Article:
A TODDLER’S DEATH resulted in a man’s murder conviction and death sentence.
Richard Fairchild was sentenced to death after being found guilty of the first-degree murder of Adam Broomhall, a child.
Who is Richard Fairchild?
Richard Fairchild is a Marine veteran and Oklahoma resident who was given the death penalty.
Prior to his trial, he had 13 arrests in Iowa and Texas for public intoxication and assaulting a police officer on his record.
He was found guilty of murdering his then-three-year-old girlfriend’s son Adam Broomhall in 1996.
Fairchild’s defense team argued that the man was mentally ill and should not have been imprisoned because of his incompetence.
Since then, he remained imprisoned at Oklahoma State Penitentiary in McAlister.
What happened to Adam Broomhall?
On November 14, 1993, Fairchild and his girlfriend Stacy Broomhall had been drinking heavily while his aunt put Stacy’s three children to bed.
Stacy’s son Adam wet the bed and awoke crying the same night.
Fairchild repeatedly struck the child and pressed his body against a wall heater.
Fairchild threw Adam’s body at the family’s dining room table, causing second-degree burns.
The blunt force trauma from the table collision caused the toddler to become unconscious and fail to recover.
When police arrived, they pronounced Adam dead.
An autopsy revealed that the child died as a result of brain damage caused by Fairchild’s violent assault.
When is Fairchild’s execution?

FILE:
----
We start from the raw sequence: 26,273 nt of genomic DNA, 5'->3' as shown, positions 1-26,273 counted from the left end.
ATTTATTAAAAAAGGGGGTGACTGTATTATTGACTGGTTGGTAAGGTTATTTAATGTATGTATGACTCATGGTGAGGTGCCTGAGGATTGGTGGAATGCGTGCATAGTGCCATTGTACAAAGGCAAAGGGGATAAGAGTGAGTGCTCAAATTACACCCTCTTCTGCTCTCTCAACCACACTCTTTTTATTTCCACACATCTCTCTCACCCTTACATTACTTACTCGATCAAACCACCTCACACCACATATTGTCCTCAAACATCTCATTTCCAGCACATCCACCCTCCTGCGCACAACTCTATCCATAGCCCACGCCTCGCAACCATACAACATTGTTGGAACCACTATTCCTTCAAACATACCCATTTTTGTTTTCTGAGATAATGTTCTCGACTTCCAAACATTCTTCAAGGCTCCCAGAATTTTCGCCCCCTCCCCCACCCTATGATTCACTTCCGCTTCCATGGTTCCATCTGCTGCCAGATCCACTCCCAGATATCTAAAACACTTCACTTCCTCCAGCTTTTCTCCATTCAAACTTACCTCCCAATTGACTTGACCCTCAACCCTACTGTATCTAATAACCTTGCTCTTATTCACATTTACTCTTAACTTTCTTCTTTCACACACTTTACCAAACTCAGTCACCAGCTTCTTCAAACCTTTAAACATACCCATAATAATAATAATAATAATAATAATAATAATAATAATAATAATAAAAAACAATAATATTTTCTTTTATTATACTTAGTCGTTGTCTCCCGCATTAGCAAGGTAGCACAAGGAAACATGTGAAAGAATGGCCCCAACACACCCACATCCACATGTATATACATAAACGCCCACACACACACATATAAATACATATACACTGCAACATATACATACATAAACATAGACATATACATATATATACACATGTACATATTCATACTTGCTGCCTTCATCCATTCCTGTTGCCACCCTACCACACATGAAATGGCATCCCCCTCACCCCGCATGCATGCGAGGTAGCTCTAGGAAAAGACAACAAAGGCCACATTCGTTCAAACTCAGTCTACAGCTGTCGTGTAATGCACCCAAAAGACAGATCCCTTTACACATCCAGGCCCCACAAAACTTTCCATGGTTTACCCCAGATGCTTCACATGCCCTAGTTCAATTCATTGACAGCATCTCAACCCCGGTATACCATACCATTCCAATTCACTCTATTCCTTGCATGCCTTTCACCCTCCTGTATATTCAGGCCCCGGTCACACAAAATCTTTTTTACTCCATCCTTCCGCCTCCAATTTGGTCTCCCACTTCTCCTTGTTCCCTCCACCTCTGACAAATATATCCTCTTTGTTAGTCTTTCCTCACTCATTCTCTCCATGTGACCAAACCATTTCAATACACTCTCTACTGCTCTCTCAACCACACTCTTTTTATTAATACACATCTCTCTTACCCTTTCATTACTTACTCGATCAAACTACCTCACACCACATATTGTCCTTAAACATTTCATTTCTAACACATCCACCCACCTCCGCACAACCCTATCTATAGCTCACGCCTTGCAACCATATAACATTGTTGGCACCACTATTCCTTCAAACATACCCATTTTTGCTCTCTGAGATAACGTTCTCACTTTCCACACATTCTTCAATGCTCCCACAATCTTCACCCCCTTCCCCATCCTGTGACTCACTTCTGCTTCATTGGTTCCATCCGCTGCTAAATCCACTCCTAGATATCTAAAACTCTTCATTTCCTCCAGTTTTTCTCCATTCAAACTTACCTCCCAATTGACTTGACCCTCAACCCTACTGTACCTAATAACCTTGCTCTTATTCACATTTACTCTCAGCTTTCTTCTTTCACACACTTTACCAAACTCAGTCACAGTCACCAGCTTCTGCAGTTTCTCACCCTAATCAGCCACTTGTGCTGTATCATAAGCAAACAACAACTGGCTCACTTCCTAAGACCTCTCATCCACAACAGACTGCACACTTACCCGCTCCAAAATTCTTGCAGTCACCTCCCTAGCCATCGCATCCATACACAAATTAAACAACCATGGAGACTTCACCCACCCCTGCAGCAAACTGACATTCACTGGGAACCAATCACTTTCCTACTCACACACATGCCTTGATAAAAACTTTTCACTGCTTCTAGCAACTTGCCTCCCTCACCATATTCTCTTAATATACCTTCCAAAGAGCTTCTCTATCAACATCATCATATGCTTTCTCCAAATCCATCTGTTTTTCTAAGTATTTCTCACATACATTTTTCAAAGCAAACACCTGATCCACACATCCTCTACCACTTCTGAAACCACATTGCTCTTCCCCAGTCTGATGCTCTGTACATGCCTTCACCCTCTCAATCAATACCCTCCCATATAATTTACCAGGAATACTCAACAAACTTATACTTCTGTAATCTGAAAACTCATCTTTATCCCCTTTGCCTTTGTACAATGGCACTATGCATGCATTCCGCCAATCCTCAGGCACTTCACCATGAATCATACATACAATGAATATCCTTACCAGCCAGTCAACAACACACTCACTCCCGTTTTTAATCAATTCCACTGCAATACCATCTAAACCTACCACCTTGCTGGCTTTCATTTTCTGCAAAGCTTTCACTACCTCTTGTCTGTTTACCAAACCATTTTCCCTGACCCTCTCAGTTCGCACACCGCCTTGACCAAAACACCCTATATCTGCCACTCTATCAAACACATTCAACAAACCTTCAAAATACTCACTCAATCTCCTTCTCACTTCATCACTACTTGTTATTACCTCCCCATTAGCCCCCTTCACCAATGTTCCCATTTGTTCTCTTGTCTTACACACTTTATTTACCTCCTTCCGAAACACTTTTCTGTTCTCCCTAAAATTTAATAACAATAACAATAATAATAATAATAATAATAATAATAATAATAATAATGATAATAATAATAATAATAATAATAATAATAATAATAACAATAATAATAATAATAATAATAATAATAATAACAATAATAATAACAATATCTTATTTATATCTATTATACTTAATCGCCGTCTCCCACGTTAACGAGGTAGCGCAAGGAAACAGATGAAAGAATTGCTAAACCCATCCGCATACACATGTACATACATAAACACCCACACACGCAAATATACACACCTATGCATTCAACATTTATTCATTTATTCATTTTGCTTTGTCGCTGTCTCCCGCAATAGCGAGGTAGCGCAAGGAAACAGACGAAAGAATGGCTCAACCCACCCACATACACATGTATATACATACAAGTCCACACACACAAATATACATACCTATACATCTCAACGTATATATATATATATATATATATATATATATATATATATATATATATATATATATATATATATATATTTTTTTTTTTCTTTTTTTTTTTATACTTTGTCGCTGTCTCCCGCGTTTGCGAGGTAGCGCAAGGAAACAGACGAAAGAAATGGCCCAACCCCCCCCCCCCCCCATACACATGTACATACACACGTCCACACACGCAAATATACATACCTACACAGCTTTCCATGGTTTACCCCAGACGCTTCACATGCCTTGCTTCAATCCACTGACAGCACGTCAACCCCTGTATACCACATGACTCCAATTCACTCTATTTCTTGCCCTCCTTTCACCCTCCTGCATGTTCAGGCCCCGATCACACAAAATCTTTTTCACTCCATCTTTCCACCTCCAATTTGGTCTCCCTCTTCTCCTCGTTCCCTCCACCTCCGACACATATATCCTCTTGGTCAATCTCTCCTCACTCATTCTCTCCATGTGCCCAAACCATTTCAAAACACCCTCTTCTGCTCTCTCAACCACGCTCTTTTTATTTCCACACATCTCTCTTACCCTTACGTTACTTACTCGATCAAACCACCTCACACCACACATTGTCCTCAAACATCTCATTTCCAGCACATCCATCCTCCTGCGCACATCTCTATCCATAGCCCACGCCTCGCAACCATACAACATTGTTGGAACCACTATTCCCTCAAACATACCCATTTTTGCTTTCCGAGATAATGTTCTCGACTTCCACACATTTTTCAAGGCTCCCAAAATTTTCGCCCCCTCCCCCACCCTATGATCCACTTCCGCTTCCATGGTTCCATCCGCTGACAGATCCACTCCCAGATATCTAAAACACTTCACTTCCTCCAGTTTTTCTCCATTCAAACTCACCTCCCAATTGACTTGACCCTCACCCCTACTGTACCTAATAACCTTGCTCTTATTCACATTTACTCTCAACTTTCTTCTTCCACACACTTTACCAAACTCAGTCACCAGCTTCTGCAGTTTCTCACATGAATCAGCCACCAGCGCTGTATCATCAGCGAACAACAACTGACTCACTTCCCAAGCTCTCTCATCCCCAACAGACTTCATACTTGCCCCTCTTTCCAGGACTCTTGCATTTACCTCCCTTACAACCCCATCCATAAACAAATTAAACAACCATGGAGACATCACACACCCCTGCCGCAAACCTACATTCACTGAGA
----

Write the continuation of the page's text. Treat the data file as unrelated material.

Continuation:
Fairchild’s execution is set for November 17, 2022, which also happens to be the criminal’s 63rd birthday.
The prisoner will be executed by lethal injection on Thursday at 10 a.m. CST.
His attorneys had requested clemency from The Oklahoma Pardon and Parole Board a month before.
The parole board denied the request on October 12, 2022, and decided to carry out the scheduled execution.
Regarding the board’s decision, attorney general John O’Connor stated: “The medical examiner determined that Adam suffered four to six blows on the front of his head. He also suffered very painful second-degree burns.
“Ultimately, an Oklahoma jury decided death was the just and appropriate punishment for the horrific murder of Adam.
“The conviction and sentence were affirmed after years of thorough reviews by the appellate courts.
“The Board’s decision to deny Fairchild’s request for executive clemency was the right decision. Our thoughts and prayers are with Adam’s family.”